Museum of the Decades: 1970s

Every decade has a personality, the ethos that marks the people living together during that time, giving us shared experience that shapes our day-to-day. It bonds us and reminds us we belong to a specific time, place and group, that we are a part of something larger than ourselves.

Here, Cheryl Mothes helps us wander through the 1970s and explore items that mattered to her when she was growing up during that decade. Remember your own experiences with these cultural touchstones; maybe they’re artifacts that mattered to you, too.

Here’s to recalling what has been good.

Curated by Cheryl Mothes

Photo by Aaron Eisenhauer

Hippie Life

Having an older sister and starting high school in 1973 allowed me to experience the hippie life vicariously, which I absolutely loved! I adorned every notebook with flower power designs, snapped photos of VW hippie beach vans using my beloved Polaroid camera that had a flip cube flash, wore wide belts and white boots, and collected numerous colorful peace signs.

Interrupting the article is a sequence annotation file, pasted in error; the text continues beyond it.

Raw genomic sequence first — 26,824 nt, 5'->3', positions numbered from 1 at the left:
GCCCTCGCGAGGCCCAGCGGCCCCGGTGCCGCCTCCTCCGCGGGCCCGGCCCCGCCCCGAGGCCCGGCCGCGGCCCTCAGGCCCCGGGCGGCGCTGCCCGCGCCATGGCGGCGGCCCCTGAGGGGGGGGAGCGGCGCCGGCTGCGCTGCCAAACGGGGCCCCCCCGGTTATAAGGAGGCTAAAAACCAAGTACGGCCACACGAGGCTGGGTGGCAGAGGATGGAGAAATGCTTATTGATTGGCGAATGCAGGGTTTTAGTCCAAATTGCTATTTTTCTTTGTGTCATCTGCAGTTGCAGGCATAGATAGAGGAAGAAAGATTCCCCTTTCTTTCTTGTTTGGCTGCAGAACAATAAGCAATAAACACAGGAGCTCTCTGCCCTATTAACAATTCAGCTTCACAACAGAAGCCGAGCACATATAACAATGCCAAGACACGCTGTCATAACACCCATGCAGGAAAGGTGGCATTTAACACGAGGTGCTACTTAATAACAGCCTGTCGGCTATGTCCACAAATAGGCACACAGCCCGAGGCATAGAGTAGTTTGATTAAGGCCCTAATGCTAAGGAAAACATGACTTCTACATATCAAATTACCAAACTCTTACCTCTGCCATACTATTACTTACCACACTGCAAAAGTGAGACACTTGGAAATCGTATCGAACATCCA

The Jesus Movement

The impact of the Jesus Movement is still evident today, with many lives changed as a result. The movement inspired a shift toward a more contemporary style of worship, which was initially met with harsh criticism but is now commonplace, thanks to the pioneers of the movement.

Miniskirts and bell-bottoms

The music, fabrics and fashion of that time were truly incredible. It was a time when short skirts, corduroy bell-bottoms and bright seersucker plaids with high-waisted wide-belt pants were in vogue.

Photo by Aaron Eisenhauer

The Women’s Movement

The women’s movement also had a profound influence on my life, and I continue to study and advocate for progress in this area. The passage of Title IX was a pivotal moment not only for girls and women in athletics but also for the protections it provided. The movement toward equality in universities, the workplace and at home gained strength, and many inequalities were exposed, enlightening us about the challenges that needed to be addressed.

The Emporium

As a farm-raised Kansas teen, The Emporium was one of my favorite shops, a place I know many teens of that era would have loved. It had round candles that emitted a delightful strawberry scent, musk and patchouli incense, and even a black light room with psychedelic posters, making it the perfect place to find décor for my bedroom.

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